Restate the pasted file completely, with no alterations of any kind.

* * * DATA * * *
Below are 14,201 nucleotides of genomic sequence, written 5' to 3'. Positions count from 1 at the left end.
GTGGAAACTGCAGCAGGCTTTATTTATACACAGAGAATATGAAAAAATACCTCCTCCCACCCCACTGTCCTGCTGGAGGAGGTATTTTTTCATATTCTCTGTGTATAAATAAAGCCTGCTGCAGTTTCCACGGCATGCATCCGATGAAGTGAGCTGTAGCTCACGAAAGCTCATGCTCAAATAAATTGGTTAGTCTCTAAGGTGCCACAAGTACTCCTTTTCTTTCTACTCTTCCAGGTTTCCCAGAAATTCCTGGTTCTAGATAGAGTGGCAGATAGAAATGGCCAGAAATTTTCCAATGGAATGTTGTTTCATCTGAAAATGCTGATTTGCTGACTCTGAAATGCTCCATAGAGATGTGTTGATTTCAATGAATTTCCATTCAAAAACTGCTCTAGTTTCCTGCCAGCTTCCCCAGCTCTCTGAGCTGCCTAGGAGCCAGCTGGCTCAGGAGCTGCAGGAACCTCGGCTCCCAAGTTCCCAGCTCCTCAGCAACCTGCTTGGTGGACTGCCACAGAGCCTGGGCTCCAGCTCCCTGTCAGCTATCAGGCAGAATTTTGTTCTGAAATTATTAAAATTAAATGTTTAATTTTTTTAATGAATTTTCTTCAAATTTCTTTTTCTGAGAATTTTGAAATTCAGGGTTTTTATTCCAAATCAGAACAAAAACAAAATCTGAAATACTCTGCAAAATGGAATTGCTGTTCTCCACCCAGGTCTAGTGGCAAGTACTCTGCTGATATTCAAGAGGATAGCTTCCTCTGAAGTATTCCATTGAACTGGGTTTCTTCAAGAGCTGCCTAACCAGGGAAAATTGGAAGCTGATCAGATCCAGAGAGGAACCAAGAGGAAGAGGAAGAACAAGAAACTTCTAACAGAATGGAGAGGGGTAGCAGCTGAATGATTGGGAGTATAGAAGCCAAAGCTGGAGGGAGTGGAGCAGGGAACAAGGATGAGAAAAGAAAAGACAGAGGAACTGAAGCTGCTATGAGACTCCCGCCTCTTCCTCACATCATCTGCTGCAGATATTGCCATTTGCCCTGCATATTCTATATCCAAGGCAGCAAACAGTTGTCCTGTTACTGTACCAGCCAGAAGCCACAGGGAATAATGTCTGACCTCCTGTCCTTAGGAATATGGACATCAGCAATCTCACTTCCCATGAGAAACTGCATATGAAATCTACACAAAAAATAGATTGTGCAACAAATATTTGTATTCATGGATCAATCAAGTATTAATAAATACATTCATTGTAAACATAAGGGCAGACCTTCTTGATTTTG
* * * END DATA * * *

Below are 14,201 nucleotides of genomic sequence, written 5' to 3'. Positions count from 1 at the left end.
GTGGAAACTGCAGCAGGCTTTATTTATACACAGAGAATATGAAAAAATACCTCCTCCCACCCCACTGTCCTGCTGGAGGAGGTATTTTTTCATATTCTCTGTGTATAAATAAAGCCTGCTGCAGTTTCCACGGCATGCATCCGATGAAGTGAGCTGTAGCTCACGAAAGCTCATGCTCAAATAAATTGGTTAGTCTCTAAGGTGCCACAAGTACTCCTTTTCTTTCTACTCTTCCAGGTTTCCCAGAAATTCCTGGTTCTAGATAGAGTGGCAGATAGAAATGGCCAGAAATTTTCCAATGGAATGTTGTTTCATCTGAAAATGCTGATTTGCTGACTCTGAAATGCTCCATAGAGATGTGTTGATTTCAATGAATTTCCATTCAAAAACTGCTCTAGTTTCCTGCCAGCTTCCCCAGCTCTCTGAGCTGCCTAGGAGCCAGCTGGCTCAGGAGCTGCAGGAACCTCGGCTCCCAAGTTCCCAGCTCCTCAGCAACCTGCTTGGTGGACTGCCACAGAGCCTGGGCTCCAGCTCCCTGTCAGCTATCAGGCAGAATTTTGTTCTGAAATTATTAAAATTAAATGTTTAATTTTTTTAATGAATTTTCTTCAAATTTCTTTTTCTGAGAATTTTGAAATTCAGGGTTTTTATTCCAAATCAGAACAAAAACAAAATCTGAAATACTCTGCAAAATGGAATTGCTGTTCTCCACCCAGGTCTAGTGGCAAGTACTCTGCTGATATTCAAGAGGATAGCTTCCTCTGAAGTATTCCATTGAACTGGGTTTCTTCAAGAGCTGCCTAACCAGGGAAAATTGGAAGCTGATCAGATCCAGAGAGGAACCAAGAGGAAGAGGAAGAACAAGAAACTTCTAACAGAATGGAGAGGGGTAGCAGCTGAATGATTGGGAGTATAGAAGCCAAAGCTGGAGGGAGTGGAGCAGGGAACAAGGATGAGAAAAGAAAAGACAGAGGAACTGAAGCTGCTATGAGACTCCCGCCTCTTCCTCACATCATCTGCTGCAGATATTGCCATTTGCCCTGCATATTCTATATCCAAGGCAGCAAACAGTTGTCCTGTTACTGTACCAGCCAGAAGCCACAGGGAATAATGTCTGACCTCCTGTCCTTAGGAATATGGACATCAGCAATCTCACTTCCCATGAGAAACTGCATATGAAATCTACACAAAAAATAGATTGTGCAACAAATATTTGTATTCATGGATCAATCAAGTATTAATAAATACATTCATTGTAAACATAAGGGCAGACCTTCTTGATTTTG